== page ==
Vitamin D supplementation may reduce depression, anxiety and psychiatric symptoms in children

Bottle of Vitamin D Softgel Supplements

A study by Finnish researchers suggests that a daily dose of vitamin D3 supplementation above the recommended dose during the first years of life can reduce the risk of psychiatric symptoms later in childhood.

According to a Finnish study, early childhood intake of a higher than recommended dose of vitamin D3 can reduce psychiatric symptoms later in childhood. Children given triple the standard dose of vitamin D had fewer symptoms of depression, anxiety and withdrawal behavior than those given the standard dose. The study warns that more research is needed to confirm these findings.

It is estimated that one in eight children suffers from a mental health disorder. Several predictors of children’s mental problems have been identified, but many remain unexplored. Previous research suggests that low levels of vitamin D in early childhood may be a factor increasing the risk of mental health problems later in life. A recent Finnish study presents new insights into the association between vitamin D intake and mental health.

A new study by a team of Finnish researchers investigated whether daily vitamin D3 supplementation above the recommended dose in early childhood reduces the risk of psychiatric symptoms at school age.

The study is part of Vitamin D intervention in infants (VIDI) clinical trial, which studies how early intervention of vitamin D3 affects the growth and development of children. In the research, the children were randomized into two groups, one receiving the standard daily dose of 10 micrograms and the other triple the amount – 30 mcg – of vitamin D. The children received the daily supplementation of two weeks to two years.

The children were followed and the last monitoring point occurred when they were 6 to 8 years old. In the final follow-up phase, the parents of 346 children assessed their child’s psychiatric symptoms using a questionnaire.

The study found that daily vitamin D3 supplementation above the standard dose reduced the risk of internalizing problems at school age. In other words, children who received the higher dose had less depressed mood, anxiety, and withdrawal behavior than children who received the standard dose.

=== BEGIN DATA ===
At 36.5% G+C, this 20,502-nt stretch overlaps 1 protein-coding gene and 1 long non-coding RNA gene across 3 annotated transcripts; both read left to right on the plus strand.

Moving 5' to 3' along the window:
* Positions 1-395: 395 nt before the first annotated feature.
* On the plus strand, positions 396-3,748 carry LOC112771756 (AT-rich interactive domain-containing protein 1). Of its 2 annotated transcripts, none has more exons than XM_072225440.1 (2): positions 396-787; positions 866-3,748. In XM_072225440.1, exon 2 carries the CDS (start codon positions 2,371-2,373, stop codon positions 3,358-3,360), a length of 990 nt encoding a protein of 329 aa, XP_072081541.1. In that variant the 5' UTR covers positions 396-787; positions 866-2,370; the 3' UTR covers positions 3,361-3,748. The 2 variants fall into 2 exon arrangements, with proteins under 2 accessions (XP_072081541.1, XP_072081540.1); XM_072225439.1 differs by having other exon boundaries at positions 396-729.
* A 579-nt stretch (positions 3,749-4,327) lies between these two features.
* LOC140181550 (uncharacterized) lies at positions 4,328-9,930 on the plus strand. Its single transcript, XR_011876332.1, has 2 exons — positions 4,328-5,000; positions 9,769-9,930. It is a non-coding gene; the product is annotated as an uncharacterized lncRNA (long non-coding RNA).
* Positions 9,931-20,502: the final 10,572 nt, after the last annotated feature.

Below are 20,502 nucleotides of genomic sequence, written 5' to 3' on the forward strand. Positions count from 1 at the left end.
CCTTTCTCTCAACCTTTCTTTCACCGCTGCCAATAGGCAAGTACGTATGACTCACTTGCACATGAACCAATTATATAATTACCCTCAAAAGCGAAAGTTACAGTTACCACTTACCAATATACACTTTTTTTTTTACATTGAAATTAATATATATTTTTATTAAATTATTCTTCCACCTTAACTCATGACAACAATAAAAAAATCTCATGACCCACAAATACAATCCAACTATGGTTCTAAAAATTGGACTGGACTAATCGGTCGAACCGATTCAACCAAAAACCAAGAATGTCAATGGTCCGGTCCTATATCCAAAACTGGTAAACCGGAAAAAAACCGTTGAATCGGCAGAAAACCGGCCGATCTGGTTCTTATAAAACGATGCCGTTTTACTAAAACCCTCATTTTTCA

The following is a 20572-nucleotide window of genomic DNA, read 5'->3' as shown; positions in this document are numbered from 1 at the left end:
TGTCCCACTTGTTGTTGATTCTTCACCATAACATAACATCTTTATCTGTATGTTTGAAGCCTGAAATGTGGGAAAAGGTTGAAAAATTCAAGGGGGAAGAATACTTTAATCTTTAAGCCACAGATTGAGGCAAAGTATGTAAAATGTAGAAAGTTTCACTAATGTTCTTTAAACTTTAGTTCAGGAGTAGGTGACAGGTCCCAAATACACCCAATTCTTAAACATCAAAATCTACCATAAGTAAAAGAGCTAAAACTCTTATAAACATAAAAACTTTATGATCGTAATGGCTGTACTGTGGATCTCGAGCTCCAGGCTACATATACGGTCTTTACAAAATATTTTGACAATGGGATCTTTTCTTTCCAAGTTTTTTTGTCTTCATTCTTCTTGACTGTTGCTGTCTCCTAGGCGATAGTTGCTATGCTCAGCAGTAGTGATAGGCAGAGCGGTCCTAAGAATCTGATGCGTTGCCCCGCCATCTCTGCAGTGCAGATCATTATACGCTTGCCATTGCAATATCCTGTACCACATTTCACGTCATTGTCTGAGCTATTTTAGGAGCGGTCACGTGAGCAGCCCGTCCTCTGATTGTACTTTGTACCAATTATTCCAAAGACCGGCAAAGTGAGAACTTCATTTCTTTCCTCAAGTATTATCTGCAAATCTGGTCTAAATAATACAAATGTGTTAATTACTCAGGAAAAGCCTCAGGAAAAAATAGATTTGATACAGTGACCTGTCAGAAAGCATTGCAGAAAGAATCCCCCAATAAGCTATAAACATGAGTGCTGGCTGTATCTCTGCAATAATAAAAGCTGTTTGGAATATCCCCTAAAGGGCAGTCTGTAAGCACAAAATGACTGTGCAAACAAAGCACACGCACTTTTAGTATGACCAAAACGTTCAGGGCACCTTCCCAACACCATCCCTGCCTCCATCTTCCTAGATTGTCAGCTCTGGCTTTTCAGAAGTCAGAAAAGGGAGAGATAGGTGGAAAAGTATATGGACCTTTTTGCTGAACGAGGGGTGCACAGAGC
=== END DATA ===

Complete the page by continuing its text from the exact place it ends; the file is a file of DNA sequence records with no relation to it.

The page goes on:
Psychiatric symptoms reported by parents

According to the research results, parents reported clinically significant internalizing problems in 11.8% of children who received the standard daily vitamin D supplement dose of 10 mcg until age two. Of the children who received the triple vitamin D supplement, 5.6% reported similar problems.

“Our results suggest that a higher dose of vitamin D3 supplementation in the first years of life may reduce the risk of internalizing psychiatric symptoms in late preschool and early school years,” says Samuel Sandboge, postdoctoral researcher at the University of Tampere.

“The findings and their potential implications are interesting, but further research is needed to confirm the findings. In interpreting the results, it should be noted, among other things, that we only studied psychiatric symptoms as reported by the parents. Additionally, study participants were children of Nordic ancestry living in Finland who had good levels of vitamin D,” Sandboge points out.

The researchers did not detect differences in externalizing problems, such as aggressive behavior and breaking rules. Additionally, no differences in the overall extent of psychiatric symptoms were found in children.

The study was carried out in collaboration with researchers from the University of Tampere, University Hospital of Helsinki, University of Helsinki and the National Institute for Health and Welfare (THL ). The University of Tampere contribution was made in the research group of Kati Heinonen, associate professor of developmental psychology at the Faculty of Social Sciences. Samuel Sandboge is a physician specializing in general medicine and rheumatology and a medical doctor.

The results of the study were published in the scientific journal

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